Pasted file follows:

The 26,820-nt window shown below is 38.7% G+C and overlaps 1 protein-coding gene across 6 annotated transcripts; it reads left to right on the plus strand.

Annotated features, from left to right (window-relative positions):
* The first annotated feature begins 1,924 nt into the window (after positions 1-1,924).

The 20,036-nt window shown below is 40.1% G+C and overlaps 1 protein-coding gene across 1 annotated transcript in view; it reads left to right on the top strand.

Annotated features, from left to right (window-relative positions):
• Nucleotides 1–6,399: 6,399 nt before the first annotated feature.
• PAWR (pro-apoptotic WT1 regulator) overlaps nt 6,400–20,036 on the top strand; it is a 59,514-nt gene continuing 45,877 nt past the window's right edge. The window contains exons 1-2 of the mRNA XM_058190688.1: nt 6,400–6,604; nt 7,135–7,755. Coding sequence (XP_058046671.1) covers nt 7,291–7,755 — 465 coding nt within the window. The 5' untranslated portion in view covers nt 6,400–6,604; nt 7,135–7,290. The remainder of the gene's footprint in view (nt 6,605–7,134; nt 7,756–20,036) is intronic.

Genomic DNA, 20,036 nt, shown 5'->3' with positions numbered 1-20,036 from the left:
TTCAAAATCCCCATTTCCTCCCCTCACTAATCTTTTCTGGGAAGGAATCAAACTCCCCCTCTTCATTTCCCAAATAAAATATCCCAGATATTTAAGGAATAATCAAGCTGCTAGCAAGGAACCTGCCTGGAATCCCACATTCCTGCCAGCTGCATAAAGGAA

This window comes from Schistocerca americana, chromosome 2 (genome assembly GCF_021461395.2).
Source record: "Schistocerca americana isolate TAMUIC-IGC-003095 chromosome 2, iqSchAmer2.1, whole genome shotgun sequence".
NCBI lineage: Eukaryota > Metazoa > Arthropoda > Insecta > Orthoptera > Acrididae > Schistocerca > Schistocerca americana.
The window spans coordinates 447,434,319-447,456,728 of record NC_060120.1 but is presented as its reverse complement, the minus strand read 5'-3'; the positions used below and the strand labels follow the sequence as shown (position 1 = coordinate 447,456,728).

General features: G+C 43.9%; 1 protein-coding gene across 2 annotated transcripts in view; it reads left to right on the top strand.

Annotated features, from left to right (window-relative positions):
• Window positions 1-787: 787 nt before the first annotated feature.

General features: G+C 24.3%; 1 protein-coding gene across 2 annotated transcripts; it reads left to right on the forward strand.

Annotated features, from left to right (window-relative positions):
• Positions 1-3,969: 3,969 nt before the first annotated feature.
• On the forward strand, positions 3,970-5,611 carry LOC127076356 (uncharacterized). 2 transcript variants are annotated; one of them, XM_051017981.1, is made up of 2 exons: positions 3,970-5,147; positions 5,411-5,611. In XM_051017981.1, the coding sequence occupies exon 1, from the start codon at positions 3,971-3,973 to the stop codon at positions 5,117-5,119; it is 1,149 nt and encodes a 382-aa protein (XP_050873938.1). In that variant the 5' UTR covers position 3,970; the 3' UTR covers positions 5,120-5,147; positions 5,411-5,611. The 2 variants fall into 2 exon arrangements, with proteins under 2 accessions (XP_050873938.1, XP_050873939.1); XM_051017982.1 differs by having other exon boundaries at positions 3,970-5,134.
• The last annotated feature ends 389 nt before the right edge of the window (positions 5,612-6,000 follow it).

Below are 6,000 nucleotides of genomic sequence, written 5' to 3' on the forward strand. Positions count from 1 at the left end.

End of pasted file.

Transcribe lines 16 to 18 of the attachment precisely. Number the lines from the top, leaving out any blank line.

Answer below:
• Window positions 1-787: 787 nt before the first annotated feature.

General features: G+C 24.3%; 1 protein-coding gene across 2 annotated transcripts; it reads left to right on the forward strand.

Annotated features, from left to right (window-relative positions):